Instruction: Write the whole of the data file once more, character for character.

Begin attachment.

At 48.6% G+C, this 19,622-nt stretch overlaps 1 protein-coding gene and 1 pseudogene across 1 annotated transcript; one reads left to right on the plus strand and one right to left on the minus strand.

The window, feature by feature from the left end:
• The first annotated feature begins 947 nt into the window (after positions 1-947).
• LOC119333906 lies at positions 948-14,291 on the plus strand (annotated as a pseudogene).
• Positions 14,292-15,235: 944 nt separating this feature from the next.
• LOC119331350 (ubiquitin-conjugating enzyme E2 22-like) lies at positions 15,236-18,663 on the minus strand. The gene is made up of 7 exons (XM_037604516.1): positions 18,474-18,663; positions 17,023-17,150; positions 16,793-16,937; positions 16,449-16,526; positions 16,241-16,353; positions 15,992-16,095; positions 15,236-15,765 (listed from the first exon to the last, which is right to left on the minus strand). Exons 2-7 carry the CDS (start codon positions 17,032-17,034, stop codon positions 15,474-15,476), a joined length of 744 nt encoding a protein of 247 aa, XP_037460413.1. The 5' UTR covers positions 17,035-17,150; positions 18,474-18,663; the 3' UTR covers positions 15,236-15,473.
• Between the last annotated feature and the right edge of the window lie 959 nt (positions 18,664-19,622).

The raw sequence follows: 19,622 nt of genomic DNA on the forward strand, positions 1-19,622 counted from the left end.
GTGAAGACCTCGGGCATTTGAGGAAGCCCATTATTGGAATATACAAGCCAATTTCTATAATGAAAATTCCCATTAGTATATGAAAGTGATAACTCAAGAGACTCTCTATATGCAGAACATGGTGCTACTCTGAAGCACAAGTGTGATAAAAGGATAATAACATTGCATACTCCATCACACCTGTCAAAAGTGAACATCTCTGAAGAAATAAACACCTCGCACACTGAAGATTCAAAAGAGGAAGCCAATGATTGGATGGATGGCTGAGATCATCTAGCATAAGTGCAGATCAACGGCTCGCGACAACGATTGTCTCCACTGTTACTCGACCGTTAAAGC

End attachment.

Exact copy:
At 48.6% G+C, this 19,622-nt stretch overlaps 1 protein-coding gene and 1 pseudogene across 1 annotated transcript; one reads left to right on the plus strand and one right to left on the minus strand.

The window, feature by feature from the left end:
• The first annotated feature begins 947 nt into the window (after positions 1-947).
• LOC119333906 lies at positions 948-14,291 on the plus strand (annotated as a pseudogene).
• Positions 14,292-15,235: 944 nt separating this feature from the next.
• LOC119331350 (ubiquitin-conjugating enzyme E2 22-like) lies at positions 15,236-18,663 on the minus strand. The gene is made up of 7 exons (XM_037604516.1): positions 18,474-18,663; positions 17,023-17,150; positions 16,793-16,937; positions 16,449-16,526; positions 16,241-16,353; positions 15,992-16,095; positions 15,236-15,765 (listed from the first exon to the last, which is right to left on the minus strand). Exons 2-7 carry the CDS (start codon positions 17,032-17,034, stop codon positions 15,474-15,476), a joined length of 744 nt encoding a protein of 247 aa, XP_037460413.1. The 5' UTR covers positions 17,035-17,150; positions 18,474-18,663; the 3' UTR covers positions 15,236-15,473.
• Between the last annotated feature and the right edge of the window lie 959 nt (positions 18,664-19,622).

The raw sequence follows: 19,622 nt of genomic DNA on the forward strand, positions 1-19,622 counted from the left end.
GTGAAGACCTCGGGCATTTGAGGAAGCCCATTATTGGAATATACAAGCCAATTTCTATAATGAAAATTCCCATTAGTATATGAAAGTGATAACTCAAGAGACTCTCTATATGCAGAACATGGTGCTACTCTGAAGCACAAGTGTGATAAAAGGATAATAACATTGCATACTCCATCACACCTGTCAAAAGTGAACATCTCTGAAGAAATAAACACCTCGCACACTGAAGATTCAAAAGAGGAAGCCAATGATTGGATGGATGGCTGAGATCATCTAGCATAAGTGCAGATCAACGGCTCGCGACAACGATTGTCTCCACTGTTACTCGACCGTTAAAGC